Dr. Minoka-Hill’s birth details remain uncertain, but she was probably born in 1875 or 1876 on the Mohawk Indian Akwesasne/Saint Regis Reservation in northern New York and spent her earliest years living with her maternal grandmother in Atlantic City, New Jersey. But at around 5 years old, she was removed from her family to be adopted by a Quaker family in Philadelphia. While Dr. Picotte's family chose to educate her into white cultural norms, Dr. Minoka-Hill's early life and education reflected practice of forced assimilation into white culture.
Minoka-Hill attended the Woman's Medical College of Pennsylvania, where she earned her degree in 1899. After graduating, she worked as an intern at the Woman's Hospital of Philadelphia and the Lincoln Institute in Philadelphia, a school for Indian girls. Through a student at Lincoln, she met Oneida Indian Charles Abram Hill, who she married in 1905, and soon after they moved to Oneida, Wisconsin, on his tribal reservation.
Interns at the Woman's Hospital of Philadelphia, 1903-04
For over 40 years, she provided medical care and public health education on the Oneida Reservation. Despite her childhood, she felt it was her calling to serve the Native American community, and did so, often as the only source of medical care for her community. Starting in the late 1940s, as awareness grew about Minoka-Hill’s long history of humble humanitarian work, she was recognized with a number of awards from medical and Indian organizations, including the American Medical Association and a lifetime honorary membership to the Wisconsin Medical Association.
One honor that was particularly meaningful was her 1947 adoption by the Oneida Nation of Wisconsin. They gave her the name Youdagent, meaning “she who carries aid.” At the tribal adoption ceremony, Minoka-Hill said: “It has been a privilege to be helpful to those in need of help and to do it cheerfully and as promptly as I could. Because I felt it was the Master’s work assigned to me I must therefore be a willing worker -- though sometimes a very weary worker. Today you have honored me in a special way by taking me for your ‘almost sister’, now I can say to many of you ‘daughter’, ‘son’, ‘grandchild’.” During the last several years of her life, after suffering several health issues, she had to curtail her house-call practice, instead focusing on her “kitchen clinic” in her home. She died in 1952.
Dr. Lillie Rosa Minoka Hill applying first aid for Carol Hause, while her sister Loretta watches intently.
Dr. Minoka-Hill was a Mohawk who grew up in a white Quaker family, became a devout Catholic, practiced medicine for decades among and was adopted by the Wisconsin Oneida, and was a trusted doctor among local non-Indians. She had many influences and influenced many. Minoka-Hill’s granddaughter, poet Roberta Hill Whiteman, wrote an extensively researched 1998 dissertation on Minoka-Hill, imbuing it throughout with personal reflection. Whiteman said “It is impossible to write the story of Dr. Minoka-Hill’s life within the context of her identity as an Indian woman and relinquish an understanding of cultural differences…. She created an identity which valued composites of the communities that affected her.“ (p.16).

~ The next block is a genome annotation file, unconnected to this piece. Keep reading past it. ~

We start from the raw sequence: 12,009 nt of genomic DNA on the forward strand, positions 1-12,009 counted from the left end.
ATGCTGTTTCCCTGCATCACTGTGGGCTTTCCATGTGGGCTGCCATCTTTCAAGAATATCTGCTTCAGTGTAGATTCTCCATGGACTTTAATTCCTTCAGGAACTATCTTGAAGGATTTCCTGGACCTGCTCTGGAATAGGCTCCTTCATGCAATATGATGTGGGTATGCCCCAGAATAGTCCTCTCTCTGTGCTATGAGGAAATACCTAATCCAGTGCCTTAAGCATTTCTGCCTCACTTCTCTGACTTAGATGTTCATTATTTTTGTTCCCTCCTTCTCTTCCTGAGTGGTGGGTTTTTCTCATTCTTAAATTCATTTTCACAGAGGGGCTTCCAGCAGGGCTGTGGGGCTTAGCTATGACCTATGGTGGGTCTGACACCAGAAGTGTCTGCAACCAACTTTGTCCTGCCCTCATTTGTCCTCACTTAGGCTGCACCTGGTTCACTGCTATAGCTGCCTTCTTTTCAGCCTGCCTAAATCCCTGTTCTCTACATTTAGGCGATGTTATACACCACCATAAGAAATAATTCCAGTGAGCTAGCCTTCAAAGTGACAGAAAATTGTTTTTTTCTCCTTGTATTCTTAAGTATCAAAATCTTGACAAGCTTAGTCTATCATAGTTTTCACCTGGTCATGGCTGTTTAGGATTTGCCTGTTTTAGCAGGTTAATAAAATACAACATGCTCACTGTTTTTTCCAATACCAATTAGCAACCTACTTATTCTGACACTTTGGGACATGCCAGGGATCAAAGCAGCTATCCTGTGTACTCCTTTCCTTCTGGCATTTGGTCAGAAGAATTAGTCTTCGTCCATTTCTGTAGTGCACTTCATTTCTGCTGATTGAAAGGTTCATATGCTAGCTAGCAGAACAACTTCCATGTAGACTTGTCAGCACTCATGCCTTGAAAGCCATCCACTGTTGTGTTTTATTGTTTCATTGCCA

How Can Inspiration Help Us Do Better?
Drexel College of Medicine has a 170-year history of providing opportunities for women and underrepresented peoples in the medical profession. This is something that we’ve long been proud of, and we celebrate the fact that some of the earliest Native American doctors graduated from our school. But our track record with AI/AN graduates -- a small handful over 170 years -- points more toward work needed than work done. At our Indigenous Peoples’ Day panel in October 2020, several Native American scholars called us to task to do better. Dr. Rebecca Sockbeson, associate professor with the Department of Educational Policy Studies at University of Alberta, made a strong point about the cascading benefits of establishing strong pipeline programs, which with support of schools, communities, and government, provide on-the-ground mentorship in underserved and underrepresented communities and result in more individuals serving broader communities.
We have a strong pipeline in place with the Drexel Pathway to Medical School program and can use it to build up our student body’s diversity in support of Native American representation. In doing so, we will build on the successes of individuals like Dr. Susan La Flesche Picotte and Dr. Lillie Rosa Minoka-Hill, and celebrate their lives, which they dedicated to providing health care to the underserved and providing inspiration to others within their communities.
For further reading about Drs. Minoka-Hill and Picotte:
The 1998 PhD dissertation by Dr. Minoka-Hill’s granddaughter, poet Roberta Hill Whiteman, is exhaustively researched and includes many personal recollections and reflections on the impact Dr. Minoka-Hill had on individuals and her community: Dr. Lillie Rosa Minoka-Hill: Mohawk Woman Physician (Available from ProQuest Dissertations & Theses Global: https://www.proquest.com/docview/304437247).
A recent biography of Dr. Picotte was published in 2016: A Warrior of the People by Joe Starita, journalist and professor at University of Nebraska - Lincoln - https://www.worldcat.org/oclc/1066241151.